As cannabis experiences a long-awaited resurgence in the U.S., many users in states where the plant is legal and accessible have begun juicing fresh, undried cannabis buds and leaves, alone or as part of a fruit-and-veggie smoothie.
Raw cannabis contains many nonpsychoactive compounds, including chlorophyll, terpenes, flavonoids and the acid forms of both delta-9-tetrahydrocannabinol (THCA) and cannabidiol-acid (CBDA). Through the process of drying and curing the buds, and when they are heated for cooking or smoking/vaporizing, these acids are removed from the molecular chains. This transforms the nonpsychoactive THCA into the “high”-inducing THC. (Neither CBDA nor CBD is psychoactive.)
Because the THC in raw cannabis is not in its psychoactive form, juicing raw leaves and flowers does not result in a “high.” Beyond that, the science of juicing is not terribly well developed; researchers have tended to focus more on the nonacid forms of these compounds.
For example, we have promising clinical data on the tumor-fighting properties of CBD. However, initial exploration into the anti-tumor capacity of CBDA showed such a “negligible” effect on tumor cells that one set of researchers at California Pacific Medical Center in San Francisco decided not to look any further into it.
This does not dim the enthusiasm of proponents of raw cannabis juicing, and the anecdotal evidence that they share can be quite compelling. Advocates share stories of serious disease put into remission, prescriptions no longer needed, enhanced vitality and healthy weight maintenance, among many other benefits. So, if you’re tempted to try canna-juicing, here are some considerations:
It requires a significant amount of raw plant material to incorporate juiced cannabis into the diet for extended periods of time. This may not be possible for many patients, but if you are growing at home or receiving trimmed leaves from a grower, the fresh-clipped leaves and buds can be bagged and stored in the crisper for about two days.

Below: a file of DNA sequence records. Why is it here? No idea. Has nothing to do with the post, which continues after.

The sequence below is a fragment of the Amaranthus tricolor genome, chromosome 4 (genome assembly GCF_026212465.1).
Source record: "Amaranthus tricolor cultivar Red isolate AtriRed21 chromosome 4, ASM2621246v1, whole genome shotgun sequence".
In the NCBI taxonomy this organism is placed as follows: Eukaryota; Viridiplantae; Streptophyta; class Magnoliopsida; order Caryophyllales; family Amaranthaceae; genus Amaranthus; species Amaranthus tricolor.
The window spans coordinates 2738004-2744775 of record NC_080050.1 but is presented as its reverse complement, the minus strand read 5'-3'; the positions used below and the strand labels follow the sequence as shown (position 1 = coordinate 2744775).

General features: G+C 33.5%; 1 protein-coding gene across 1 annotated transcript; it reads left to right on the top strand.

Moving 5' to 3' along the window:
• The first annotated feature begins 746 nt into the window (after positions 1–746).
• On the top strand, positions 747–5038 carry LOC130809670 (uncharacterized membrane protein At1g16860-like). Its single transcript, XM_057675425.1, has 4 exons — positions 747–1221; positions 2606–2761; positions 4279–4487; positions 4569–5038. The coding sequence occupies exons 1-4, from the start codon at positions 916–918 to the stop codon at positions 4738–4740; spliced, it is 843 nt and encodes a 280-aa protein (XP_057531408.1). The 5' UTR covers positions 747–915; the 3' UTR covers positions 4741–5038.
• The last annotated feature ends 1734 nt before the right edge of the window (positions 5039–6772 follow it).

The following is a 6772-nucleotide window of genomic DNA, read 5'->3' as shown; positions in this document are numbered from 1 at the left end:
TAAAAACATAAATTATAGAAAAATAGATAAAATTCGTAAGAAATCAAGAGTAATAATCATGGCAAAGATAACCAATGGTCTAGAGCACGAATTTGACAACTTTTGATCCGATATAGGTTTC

Freezing fresh leaves is not recommended, but fresh cannabis juice can be poured into an ice cube tray, covered tightly, then frozen. Individual cubes can be thawed out to drink or incorporate into other juice blends as needed. (Proponents suggest drinking small amounts of canna-juice throughout the day, rather than one large smoothie.)
Use fresh leaves and buds, as close to organic as possible—no foliar sprays or heavy nutrients. Residue from foliar sprays and heavy nutrients creates a toxic burden for the liver.
Talk to your physician or nutritionist before you begin. There are some conditions, like gallbladder or kidney problems, for which even serious proponents do not advise canna-juicing. Also, the abundance of vitamin K in the raw leaves can interfere with how the liver metabolizes some prescription drugs.
The bottom line? We know that juicing fresh leafy greens, veggies and fruits is good for our health. Adding fresh cannabis leaves and flowers to your morning smoothie won’t have the immediate therapeutic effect that more traditional methods of cannabis ingestion offer. But with minimal risk, and many possible long-term benefits, it’s well worth a try. Healthy juicing to you!